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Aging Pets: Owners Pay Big Bucks To See Dogs & Cats Live Longer

Germany has registered a rise in pet owners shelling out big bucks for complicated procedures like organ replacement or chemotherapy. Not surprisingly, dog and cat life expectancy is on the rise.

A pair of handicapped boxers
A pair of handicapped boxers
Elke Bodderas

BERLIN - Maxi is seven years old. If he were a person, not a cat, he would be a young-looking guy in his mid-40s. Thomas, a student in Hanover, adopted Maxi from an animal shelter, and loves Maxi so much that he found the money for a kidney transplant when his four-pawed pal would otherwise have died. The whole thing cost Thomas 15,000 euros, including the flight to the United States, where the operation took place.

"Maxi stood by me when I was very sick," Thomas told the German newspaper Bild. "He's my alter ego. "

A "new" cat kidney costs 15,000 euros, chemo and radiotherapy for a dog suffering from cancer cost around 18,000 euros. By comparison, a new titanium hip joint – at a mere 5,000 euros – is something of a bargain. And compared to that, the cost of the physiotherapy needed to round out treatment seems like peanuts.

The lens of an eye? Spinal disk operation? Artificial joints? There is virtually no procedure available to humans that can't also be performed on animals. Sure the veterinary surgeries are expensive, but humans are often willing to pay for the simple reason that dogs and cats play a role in their lives that not even close relatives can match.

American writer Michael Schaffer calls such pets "fur babies." He reports that in the United States, eight out of 10 pet owners see themselves as "Mommies' and "Daddies' to their pets. Another similarity between humans and their animal companions is that there is a direct connection between social status and the life expectancy of both.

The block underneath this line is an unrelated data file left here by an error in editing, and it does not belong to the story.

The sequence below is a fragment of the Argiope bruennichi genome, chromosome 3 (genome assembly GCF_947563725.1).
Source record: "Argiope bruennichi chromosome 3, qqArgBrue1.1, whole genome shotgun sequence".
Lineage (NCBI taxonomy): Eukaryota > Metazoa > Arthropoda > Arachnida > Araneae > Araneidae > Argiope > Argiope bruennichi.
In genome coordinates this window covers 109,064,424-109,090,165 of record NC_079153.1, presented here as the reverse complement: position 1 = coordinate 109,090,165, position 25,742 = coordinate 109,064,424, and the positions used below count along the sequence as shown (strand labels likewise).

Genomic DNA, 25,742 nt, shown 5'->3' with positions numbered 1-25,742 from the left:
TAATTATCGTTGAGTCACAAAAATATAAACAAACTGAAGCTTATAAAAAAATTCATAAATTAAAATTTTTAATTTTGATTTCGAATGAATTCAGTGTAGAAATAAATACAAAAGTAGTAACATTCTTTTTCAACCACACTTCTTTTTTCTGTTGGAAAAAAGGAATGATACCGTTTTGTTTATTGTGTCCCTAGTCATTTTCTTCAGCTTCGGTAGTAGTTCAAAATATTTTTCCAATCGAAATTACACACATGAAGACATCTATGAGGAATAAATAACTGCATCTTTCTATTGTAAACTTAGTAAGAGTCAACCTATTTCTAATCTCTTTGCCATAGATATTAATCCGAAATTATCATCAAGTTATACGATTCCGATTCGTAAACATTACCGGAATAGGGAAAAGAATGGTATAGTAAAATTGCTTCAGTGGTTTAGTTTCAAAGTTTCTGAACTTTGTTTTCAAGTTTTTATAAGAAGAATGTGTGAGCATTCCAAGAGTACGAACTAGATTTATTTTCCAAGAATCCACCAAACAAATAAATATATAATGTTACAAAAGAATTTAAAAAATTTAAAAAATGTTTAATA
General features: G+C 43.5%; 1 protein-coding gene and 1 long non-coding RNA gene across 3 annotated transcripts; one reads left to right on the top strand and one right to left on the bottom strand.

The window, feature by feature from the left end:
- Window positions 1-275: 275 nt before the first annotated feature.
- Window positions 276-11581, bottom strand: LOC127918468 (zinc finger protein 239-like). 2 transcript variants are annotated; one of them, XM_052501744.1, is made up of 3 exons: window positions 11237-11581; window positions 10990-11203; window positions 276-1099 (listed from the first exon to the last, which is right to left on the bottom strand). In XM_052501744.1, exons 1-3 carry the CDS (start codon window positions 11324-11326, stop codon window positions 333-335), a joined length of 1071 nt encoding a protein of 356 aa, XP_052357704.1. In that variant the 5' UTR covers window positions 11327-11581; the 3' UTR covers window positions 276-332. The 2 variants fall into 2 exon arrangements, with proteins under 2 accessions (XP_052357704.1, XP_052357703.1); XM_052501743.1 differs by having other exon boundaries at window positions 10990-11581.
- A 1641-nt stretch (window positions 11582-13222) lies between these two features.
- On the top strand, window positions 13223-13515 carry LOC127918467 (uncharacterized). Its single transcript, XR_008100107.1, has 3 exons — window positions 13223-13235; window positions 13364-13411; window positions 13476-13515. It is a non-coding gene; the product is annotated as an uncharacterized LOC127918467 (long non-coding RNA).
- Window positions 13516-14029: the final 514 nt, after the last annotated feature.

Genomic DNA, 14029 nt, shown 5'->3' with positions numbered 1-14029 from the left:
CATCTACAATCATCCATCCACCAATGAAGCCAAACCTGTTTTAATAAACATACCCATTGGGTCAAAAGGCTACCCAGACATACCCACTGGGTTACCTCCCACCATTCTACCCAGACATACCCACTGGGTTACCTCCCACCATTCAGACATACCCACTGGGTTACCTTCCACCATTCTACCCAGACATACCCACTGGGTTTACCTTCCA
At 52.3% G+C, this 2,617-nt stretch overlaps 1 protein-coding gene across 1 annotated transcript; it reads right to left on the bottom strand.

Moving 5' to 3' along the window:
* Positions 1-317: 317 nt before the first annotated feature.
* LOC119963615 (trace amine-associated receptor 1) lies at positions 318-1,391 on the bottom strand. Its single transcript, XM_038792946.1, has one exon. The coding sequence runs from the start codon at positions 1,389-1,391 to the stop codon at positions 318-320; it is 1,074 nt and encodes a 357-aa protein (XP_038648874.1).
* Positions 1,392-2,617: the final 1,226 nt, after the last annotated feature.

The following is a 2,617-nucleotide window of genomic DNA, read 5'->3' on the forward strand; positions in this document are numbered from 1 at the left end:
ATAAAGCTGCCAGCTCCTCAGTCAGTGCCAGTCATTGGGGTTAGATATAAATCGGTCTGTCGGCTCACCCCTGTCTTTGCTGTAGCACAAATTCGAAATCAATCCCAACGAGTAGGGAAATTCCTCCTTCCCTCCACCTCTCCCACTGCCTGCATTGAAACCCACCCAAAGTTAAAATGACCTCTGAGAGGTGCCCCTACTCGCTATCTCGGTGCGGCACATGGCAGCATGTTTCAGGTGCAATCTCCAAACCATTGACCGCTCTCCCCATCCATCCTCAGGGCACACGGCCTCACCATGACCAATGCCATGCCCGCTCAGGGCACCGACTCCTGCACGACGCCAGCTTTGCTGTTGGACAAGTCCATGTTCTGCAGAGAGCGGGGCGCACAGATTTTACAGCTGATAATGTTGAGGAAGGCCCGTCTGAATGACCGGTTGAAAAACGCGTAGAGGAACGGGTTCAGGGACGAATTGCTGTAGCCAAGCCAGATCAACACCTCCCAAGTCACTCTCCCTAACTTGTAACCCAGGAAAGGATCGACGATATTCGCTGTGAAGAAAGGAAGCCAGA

In Germany, one dog in four lives in a one-person household. Dogs and cats often spend more years with their owners than many people stay married. It's no accident that the life expectancy of pets has nearly doubled within the past few decades.

Wilfried Kraft, professor emeritus and former head of the medical clinic for small animals at Ludwig Maximilian University in Munich, has documented the phenomenon. Dogs today, he says, have an average life expectancy of 10 years – twice as long as dogs living in the post-war years.

The age curve is even more striking with cats. In 1967, Kraft says, less than a fifth of all cats and dogs in the clinic were older than 10. Thirty years later, half of them are. "In 1983, the average age of a cat that came to the clinic was 3.8 years; in 1995 it was 7.5," he says.

As a general rule, cats live longer than dogs. Some cats live to be older than 20, which would be rare for a dog, although they can, in some cases, live to 17 or 18 (about 120 in human years).

One thing to note, however: with dogs there's a natural variable that plays tricks with statistics -- size. The rule of thumb is that the larger the dog, the lower its life expectancy. Scientists are still unable to explain this biologically, and usually offer the not very convincing explanation that it has something to do with genes.

Breaking it down by breed

Regardless of the medical care they receive, not all breeds of dogs have the same life expectancy. German zoologist Helga Eichelberg has worked out that on average, Rottweilers have a seven-year life expectancy. German shepherds live nine years, Dachshunds 11 and Poodles 13. Pugs tend to live longest – 18 years.

Statistically, Bernese mountain dogs die earliest, due to hereditary illnesses. Every second Cocker spaniel dies of cancer, while Yorkshire terriers are victims of their temperaments and lead the statistics for animal accidents due to biting, car accidents and poisonings.

Dogs are twice as likely as humans to die from fatal accidents – and if they are not pure bred, that chance increases because, according to the statistics, there is a prevalent notion that mixed-breed dogs have more street smarts, are more resistant, and have longer life expectancies than purebreds. According to one German vet: "mixed breeds break a leg more often than purebreds." Why? Because owners don't watch over them as carefully.

As with humans, a longer pet life goes along with many of the same health problems: signs of wear and tear like lowered resilience, aching joints, over-sensitivity to temperature, visual and dental problems, and a weak bladder, but also diabetes, degenerative osteoarthritis, obesity, cancer, heart attacks, hardening of the arteries, and dementia.

Veterinary medicine for pets, which in Germany have the legal status of an object, is a market that has no basis in social or political obligation. It exists purely because of the demand from pet owners – a demand driven by love, and hence hugely powerful.